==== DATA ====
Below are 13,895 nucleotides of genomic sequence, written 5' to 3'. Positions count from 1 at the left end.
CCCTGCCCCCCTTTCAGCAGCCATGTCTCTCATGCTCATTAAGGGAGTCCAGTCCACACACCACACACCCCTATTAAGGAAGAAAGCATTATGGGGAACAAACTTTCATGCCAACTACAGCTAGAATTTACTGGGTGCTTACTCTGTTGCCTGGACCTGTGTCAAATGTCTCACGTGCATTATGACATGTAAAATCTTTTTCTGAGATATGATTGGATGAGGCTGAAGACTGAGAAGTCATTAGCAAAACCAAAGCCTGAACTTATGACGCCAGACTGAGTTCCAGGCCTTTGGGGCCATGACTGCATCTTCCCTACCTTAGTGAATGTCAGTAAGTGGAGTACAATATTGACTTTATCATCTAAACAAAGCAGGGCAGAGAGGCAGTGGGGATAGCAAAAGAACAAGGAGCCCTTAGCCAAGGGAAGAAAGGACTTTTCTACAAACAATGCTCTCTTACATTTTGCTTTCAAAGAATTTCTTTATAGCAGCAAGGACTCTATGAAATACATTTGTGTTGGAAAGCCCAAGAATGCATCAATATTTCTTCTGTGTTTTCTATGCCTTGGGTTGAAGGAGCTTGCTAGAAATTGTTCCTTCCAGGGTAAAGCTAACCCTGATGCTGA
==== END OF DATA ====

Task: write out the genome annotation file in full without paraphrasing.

Below are 13,895 nucleotides of genomic sequence, written 5' to 3'. Positions count from 1 at the left end.
CCCTGCCCCCCTTTCAGCAGCCATGTCTCTCATGCTCATTAAGGGAGTCCAGTCCACACACCACACACCCCTATTAAGGAAGAAAGCATTATGGGGAACAAACTTTCATGCCAACTACAGCTAGAATTTACTGGGTGCTTACTCTGTTGCCTGGACCTGTGTCAAATGTCTCACGTGCATTATGACATGTAAAATCTTTTTCTGAGATATGATTGGATGAGGCTGAAGACTGAGAAGTCATTAGCAAAACCAAAGCCTGAACTTATGACGCCAGACTGAGTTCCAGGCCTTTGGGGCCATGACTGCATCTTCCCTACCTTAGTGAATGTCAGTAAGTGGAGTACAATATTGACTTTATCATCTAAACAAAGCAGGGCAGAGAGGCAGTGGGGATAGCAAAAGAACAAGGAGCCCTTAGCCAAGGGAAGAAAGGACTTTTCTACAAACAATGCTCTCTTACATTTTGCTTTCAAAGAATTTCTTTATAGCAGCAAGGACTCTATGAAATACATTTGTGTTGGAAAGCCCAAGAATGCATCAATATTTCTTCTGTGTTTTCTATGCCTTGGGTTGAAGGAGCTTGCTAGAAATTGTTCCTTCCAGGGTAAAGCTAACCCTGATGCTGA